A third of workers in the UK are concerned about catching Covid-19 while at work, new figures show.
The study, conducted by the Resolution Foundation think tank, found that the poorest workers in the UK are the most likely to to worried but are also the least likely to speak out about it.
It also found that young workers are also less likely to raise the issue with bosses.
Lindsay Judge, research director at the Resolution Foundation, said: “More than one-in-three workers are worried about catching coronavirus on the job, despite the extensive steps employers have taken to make workplaces Covid-secure.
“Given many workers’ limited ability to get employers to address Covid concerns, the UK needs a strong enforcement regime to ensure that workplaces are as safe as can be.
“But instead health and safety resources have been cut, inspections have been slow, and Covid-related enforcement notices are few and far between.”
With the results of the survey in mind, the Resolution Foundation criticised the reduction in funding for the Health and Safety Executive (HSE), which has fallen from £244 per workplace a decade ago to £100 this year.
A government spokesperson said £14 million worth of extra funding had been given to the Health and Safety Executive to combat the spread of Covid-19 this year. They said: “We thank the Resolution Foundation for its report, and with our partners across government we will examine its findings. We welcome the acknowledgement of our increased activity and share the commitment to ensure all employees have a voice.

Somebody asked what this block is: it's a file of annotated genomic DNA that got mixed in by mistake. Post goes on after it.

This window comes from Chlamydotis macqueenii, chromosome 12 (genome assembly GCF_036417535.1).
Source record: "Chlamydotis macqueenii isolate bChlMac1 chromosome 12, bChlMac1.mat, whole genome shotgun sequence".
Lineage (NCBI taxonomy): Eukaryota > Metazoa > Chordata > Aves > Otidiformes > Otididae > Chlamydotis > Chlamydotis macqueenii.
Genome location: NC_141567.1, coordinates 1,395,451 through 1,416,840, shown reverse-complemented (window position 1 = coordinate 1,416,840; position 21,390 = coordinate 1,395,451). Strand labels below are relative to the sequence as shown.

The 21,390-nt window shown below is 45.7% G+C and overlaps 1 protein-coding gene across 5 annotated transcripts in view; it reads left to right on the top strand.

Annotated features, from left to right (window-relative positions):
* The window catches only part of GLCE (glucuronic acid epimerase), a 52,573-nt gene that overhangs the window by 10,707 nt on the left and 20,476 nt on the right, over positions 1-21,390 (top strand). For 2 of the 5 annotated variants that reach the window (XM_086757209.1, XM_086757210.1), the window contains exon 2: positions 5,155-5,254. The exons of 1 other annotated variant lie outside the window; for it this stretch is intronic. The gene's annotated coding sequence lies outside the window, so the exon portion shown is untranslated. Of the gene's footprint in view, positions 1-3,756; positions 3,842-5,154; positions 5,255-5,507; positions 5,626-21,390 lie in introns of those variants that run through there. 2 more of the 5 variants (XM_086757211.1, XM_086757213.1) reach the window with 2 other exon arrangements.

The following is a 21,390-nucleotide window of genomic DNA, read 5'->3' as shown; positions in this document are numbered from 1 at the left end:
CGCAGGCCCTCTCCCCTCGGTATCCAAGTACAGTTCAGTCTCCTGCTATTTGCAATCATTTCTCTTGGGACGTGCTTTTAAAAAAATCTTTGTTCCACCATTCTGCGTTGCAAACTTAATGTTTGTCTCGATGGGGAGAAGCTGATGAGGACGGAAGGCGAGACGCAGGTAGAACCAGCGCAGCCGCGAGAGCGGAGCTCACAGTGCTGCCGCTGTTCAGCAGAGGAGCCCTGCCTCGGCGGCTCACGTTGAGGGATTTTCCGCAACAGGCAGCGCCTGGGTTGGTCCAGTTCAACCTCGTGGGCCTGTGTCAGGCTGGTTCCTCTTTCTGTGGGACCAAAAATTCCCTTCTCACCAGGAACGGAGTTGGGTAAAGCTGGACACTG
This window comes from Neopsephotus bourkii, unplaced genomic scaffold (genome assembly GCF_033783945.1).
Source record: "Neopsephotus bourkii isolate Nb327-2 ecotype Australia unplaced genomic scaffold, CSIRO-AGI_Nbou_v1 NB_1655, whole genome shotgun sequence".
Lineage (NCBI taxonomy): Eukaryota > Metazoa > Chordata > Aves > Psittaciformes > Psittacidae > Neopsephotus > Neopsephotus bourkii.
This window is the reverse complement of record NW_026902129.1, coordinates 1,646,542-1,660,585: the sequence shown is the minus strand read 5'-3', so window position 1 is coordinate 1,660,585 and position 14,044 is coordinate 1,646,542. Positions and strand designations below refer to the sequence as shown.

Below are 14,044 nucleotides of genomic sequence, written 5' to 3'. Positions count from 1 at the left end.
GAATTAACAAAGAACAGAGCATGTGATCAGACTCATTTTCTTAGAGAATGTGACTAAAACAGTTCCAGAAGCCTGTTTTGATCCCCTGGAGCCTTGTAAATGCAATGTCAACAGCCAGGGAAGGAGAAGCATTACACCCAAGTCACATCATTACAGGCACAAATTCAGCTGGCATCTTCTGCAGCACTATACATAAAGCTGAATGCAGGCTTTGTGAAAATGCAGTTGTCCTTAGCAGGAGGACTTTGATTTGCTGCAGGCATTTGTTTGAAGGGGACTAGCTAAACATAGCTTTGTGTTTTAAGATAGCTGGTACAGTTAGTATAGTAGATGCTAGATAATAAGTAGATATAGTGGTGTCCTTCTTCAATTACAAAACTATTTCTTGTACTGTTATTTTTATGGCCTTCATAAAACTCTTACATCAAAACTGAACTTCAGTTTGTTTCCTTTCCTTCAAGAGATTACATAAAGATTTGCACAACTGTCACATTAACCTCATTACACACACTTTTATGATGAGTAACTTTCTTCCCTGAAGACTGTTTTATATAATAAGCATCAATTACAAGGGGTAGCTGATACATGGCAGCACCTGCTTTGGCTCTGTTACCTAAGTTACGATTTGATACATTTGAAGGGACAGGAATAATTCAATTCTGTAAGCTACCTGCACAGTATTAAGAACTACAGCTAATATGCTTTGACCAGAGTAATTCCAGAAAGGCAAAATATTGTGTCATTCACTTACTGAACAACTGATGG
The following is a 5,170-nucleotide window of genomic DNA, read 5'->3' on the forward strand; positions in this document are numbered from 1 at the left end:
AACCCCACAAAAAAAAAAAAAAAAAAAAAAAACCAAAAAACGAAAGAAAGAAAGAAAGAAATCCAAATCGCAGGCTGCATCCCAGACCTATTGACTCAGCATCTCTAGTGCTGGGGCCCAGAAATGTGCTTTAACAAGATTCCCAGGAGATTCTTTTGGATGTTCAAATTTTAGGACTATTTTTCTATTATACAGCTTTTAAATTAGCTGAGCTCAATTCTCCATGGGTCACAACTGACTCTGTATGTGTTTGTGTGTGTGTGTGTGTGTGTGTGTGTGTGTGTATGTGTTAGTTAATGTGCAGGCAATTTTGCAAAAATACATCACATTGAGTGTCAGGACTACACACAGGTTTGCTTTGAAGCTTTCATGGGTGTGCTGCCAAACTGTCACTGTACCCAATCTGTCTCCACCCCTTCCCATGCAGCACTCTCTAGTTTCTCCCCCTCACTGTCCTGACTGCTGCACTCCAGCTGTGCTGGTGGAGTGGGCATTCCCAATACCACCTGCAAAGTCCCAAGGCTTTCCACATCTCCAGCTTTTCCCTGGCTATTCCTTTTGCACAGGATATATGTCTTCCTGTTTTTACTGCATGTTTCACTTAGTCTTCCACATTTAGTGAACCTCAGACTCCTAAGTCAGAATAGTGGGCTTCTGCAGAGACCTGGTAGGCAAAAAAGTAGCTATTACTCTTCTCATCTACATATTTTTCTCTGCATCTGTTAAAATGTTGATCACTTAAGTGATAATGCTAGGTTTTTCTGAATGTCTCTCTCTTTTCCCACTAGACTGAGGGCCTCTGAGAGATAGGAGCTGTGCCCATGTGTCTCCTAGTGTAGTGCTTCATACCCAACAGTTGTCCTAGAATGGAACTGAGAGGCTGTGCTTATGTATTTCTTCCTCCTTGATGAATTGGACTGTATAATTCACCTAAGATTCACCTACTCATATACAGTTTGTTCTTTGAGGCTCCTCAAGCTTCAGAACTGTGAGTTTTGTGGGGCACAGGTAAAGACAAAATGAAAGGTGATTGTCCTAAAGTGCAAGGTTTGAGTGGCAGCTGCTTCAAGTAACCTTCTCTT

“Making sure Great Britain’s workplaces are Covid-Secure is our priority; this effort will not be affected by recent additional restrictions announced across England, Scotland and Wales. We will work with stakeholders to deliver workplace health and safety during this coronavirus pandemic.
“Inspection and putting duty holders on the spot is just one part of a wide ranging regulatory approach. We use a number of different ways to gather intelligence and reach out to businesses with a combination of site visits, phone calls and through collection of supporting visual evidence such as photos and video footage.”